International research team discovers a new exotic particle in the BESIII Experiment at the Beijing Electron Positron Collider in China

Johannes Gutenberg University Mainz participating through Collaborative Research Center 1044 funded by the German Research Foundation


An international team of scientists operating the BESIII Experiment at the BEPCII electron positron collider in Beijing has announced the discovery of a new particle. This subatomic particle Zc(3900) has a mass similar to a helium atom and a lifetime of 10-23 seconds, i.e., a fraction of a billion of a microsecond. Johannes Gutenberg University Mainz (JGU) is participating in the BESIII Experiment through Collaborative Research Center 1044 – "The Low-Energy Frontier of the Standard Model: From Quarks and Gluons to Hadrons and Nuclei" funded by the German Research Foundation (DFG). This contribution is also part of the university’s Cluster of Excellence "Precision Physics, Fundamental Interactions and Structure of Matter" (PRISMA), which was recently approved for funding in the German Federal Excellence Initiative.

In late December 2012, the BESIII team began a series of studies of the particle Y(4260), which had been originally discovered at the SLAC National Laboratory in Stanford, California in 2005. Unlike in previous experiments, the BESIII Experiment was able to produce this particle directly in electron positron collisions. As a result, already after two weeks of data taking, the team had collected data that surpassed all previously collected statistics. But the team was surprised when it turned out that Y(4260) unexpectedly decays to form the even more mysterious particle Zc(3900).

Y(4260) could represent a class of subatomic particles, so-called psi particles, that are formed by the pairing of a charmed quark with an anti-charmed quark, i.e., the anti-matter of the charmed quark, bound together by the strong nuclear force. Using the generally accepted explanation of the strong nuclear force, the theory of quantum chromodynamics (QCD), to this date it has not been possible to predict the mass of such bound particles with highest accuracy, although there are QCD-based models that allow estimates. The existence of the Y(4260) particle is very interesting because its mass does not fit to any of the predictions for the psi particle spectrum. One explanation could be that Y(4260) is a new and not yet confirmed form of bound matter known as a tetra-quark. This would mean that this particle would contain, in addition to a charmed and an anti-charmed quark, two other forms of quark constituents. The QCD theory does in fact allow such four-quark composites.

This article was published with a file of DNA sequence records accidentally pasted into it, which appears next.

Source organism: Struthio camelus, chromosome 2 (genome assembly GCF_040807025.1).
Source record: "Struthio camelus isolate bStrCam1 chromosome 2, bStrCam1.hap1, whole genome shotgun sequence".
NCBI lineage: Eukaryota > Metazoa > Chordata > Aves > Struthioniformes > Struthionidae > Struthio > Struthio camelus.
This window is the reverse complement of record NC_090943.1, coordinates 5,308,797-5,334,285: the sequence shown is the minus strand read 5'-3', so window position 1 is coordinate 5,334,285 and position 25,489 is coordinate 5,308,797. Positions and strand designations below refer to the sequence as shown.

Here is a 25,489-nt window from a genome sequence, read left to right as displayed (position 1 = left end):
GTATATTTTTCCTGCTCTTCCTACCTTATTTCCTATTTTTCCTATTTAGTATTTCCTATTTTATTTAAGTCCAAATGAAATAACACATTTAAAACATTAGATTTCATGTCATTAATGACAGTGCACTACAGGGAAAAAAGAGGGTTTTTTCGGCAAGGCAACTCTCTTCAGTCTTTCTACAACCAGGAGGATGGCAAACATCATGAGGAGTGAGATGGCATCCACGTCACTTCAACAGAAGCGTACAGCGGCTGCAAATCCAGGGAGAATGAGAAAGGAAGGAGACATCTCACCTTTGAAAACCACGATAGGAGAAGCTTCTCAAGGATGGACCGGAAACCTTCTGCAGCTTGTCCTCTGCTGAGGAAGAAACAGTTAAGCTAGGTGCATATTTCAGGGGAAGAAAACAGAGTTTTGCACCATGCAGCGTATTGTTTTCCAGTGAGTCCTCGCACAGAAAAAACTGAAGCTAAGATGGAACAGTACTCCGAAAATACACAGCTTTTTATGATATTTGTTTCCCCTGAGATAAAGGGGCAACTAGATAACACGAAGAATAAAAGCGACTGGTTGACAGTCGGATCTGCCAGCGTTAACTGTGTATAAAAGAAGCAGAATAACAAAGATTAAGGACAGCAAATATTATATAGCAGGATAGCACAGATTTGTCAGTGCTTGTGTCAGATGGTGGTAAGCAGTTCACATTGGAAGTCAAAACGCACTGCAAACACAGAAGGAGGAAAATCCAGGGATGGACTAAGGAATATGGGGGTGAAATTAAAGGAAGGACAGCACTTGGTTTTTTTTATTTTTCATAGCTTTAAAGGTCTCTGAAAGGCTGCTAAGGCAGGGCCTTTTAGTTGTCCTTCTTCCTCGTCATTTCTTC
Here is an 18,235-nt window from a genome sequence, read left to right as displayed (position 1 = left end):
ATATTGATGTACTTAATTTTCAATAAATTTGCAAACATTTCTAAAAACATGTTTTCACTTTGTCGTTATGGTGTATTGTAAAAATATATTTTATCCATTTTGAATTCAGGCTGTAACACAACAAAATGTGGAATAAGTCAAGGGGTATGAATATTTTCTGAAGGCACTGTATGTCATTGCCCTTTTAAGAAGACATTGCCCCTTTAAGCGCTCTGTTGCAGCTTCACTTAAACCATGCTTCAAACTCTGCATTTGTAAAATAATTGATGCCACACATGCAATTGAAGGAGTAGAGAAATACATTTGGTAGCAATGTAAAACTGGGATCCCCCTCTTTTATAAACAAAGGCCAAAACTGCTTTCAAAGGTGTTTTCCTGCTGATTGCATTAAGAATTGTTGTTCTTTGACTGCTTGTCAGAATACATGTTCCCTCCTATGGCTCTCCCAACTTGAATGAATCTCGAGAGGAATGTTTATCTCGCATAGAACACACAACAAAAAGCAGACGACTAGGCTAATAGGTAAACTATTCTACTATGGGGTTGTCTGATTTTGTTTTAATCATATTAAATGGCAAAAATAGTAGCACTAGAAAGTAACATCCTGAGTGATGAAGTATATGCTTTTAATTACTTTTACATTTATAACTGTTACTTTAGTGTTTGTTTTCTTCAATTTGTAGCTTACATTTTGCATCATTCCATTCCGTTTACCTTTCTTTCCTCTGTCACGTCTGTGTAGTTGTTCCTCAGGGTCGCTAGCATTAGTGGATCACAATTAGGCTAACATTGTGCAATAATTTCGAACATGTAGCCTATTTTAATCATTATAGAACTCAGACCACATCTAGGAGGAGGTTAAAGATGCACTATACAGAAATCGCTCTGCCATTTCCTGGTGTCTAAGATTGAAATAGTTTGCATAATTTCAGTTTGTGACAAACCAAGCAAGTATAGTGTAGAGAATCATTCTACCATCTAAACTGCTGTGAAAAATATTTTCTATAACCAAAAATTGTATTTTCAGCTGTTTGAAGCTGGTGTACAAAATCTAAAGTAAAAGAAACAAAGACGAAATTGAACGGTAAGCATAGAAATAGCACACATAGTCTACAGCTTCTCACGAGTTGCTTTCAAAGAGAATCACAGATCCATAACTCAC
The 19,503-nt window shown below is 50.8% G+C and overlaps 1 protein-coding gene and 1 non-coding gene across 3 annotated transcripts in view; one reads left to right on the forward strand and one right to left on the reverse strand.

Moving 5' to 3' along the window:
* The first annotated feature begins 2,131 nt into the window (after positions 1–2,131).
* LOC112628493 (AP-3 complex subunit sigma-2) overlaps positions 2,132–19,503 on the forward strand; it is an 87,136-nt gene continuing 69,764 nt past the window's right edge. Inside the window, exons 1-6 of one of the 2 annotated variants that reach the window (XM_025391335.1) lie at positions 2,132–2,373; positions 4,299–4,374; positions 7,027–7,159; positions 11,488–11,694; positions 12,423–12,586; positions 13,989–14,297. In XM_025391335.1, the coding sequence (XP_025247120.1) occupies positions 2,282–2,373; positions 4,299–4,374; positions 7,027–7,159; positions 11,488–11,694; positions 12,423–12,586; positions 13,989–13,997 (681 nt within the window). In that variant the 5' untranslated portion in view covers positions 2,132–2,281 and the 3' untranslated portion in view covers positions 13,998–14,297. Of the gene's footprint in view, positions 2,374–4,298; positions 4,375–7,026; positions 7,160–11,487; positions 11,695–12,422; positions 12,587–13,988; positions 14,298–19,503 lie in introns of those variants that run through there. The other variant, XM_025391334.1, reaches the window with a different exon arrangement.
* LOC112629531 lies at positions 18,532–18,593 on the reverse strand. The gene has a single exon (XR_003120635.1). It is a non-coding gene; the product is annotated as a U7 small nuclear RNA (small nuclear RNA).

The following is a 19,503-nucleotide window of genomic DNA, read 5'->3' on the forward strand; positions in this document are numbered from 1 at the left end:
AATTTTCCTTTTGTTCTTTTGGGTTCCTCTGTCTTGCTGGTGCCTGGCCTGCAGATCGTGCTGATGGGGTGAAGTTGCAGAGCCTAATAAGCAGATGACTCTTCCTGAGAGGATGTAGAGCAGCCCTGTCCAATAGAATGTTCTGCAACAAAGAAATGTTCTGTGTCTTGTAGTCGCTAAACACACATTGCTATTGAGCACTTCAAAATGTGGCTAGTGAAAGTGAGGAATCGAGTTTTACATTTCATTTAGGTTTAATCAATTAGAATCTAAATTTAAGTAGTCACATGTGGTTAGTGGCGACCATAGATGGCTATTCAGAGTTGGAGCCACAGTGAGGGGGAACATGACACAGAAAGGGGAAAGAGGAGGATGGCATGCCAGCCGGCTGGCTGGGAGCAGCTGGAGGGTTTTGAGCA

It is thus the objective of the BESIII Experiment to investigate the Y(4260) particle in more detail. One of the surprising findings was the fact that Y(4260) often decays to Zc(3900), a particle that, in contrast with its mother particle, has an electric charge. "This clearly demonstrates that we must be dealing with a bound state that does not consist exclusively of charmed and anti-charmed quarks. This is not so apparent in the case of Y(4260), because it is electrically neutral," explained Professor Dr. Achim Denig of the Institute of Nuclear Physics at Johannes Gutenberg University Mainz, Coordinator of the DFG Collaborative Research Center 1044. "Indeed, the four-quark hypothesis would be one way of explaining the existence of the Zc(3900) particle we have just discovered."

In view of the new findings, the specialized investigations of the Y(4260) and the Zc(3900) particles in Beijing have been extended for another two months. "This will provide us with new insights into this fascinating discovery. Our team from Mainz will be actively involved," said Denig.

In order to arrive at a deeper understanding of the nature of the strong nuclear force using the new experimental findings, it will first be necessary to generate precise theoretical predictions of the mass of both the Zc(3900) and the Y(4260) particles and other related particles. For several years now, attempts have been made using the so-called "lattice QCD" method to calculate the mass of such particles with the help of large-scale computer simulations. "The spectroscopy of psi particles represents a huge challenge to lattice QCD," stated Professor Hartmut Wittig, Coordinator of the PRISMA Cluster of Excellence in Mainz. "This very topical subject will be at the focus of discussions at the 31st International Symposium on Lattice Field Theory organized at the Mainz University in July and August 2013."

Some 350 physicists from 50 institutions based in 11 countries, including China, the USA, Germany, and other European and Asian countries, are participating in the BESIII Experiment, a project concerned with hadron and particle physics.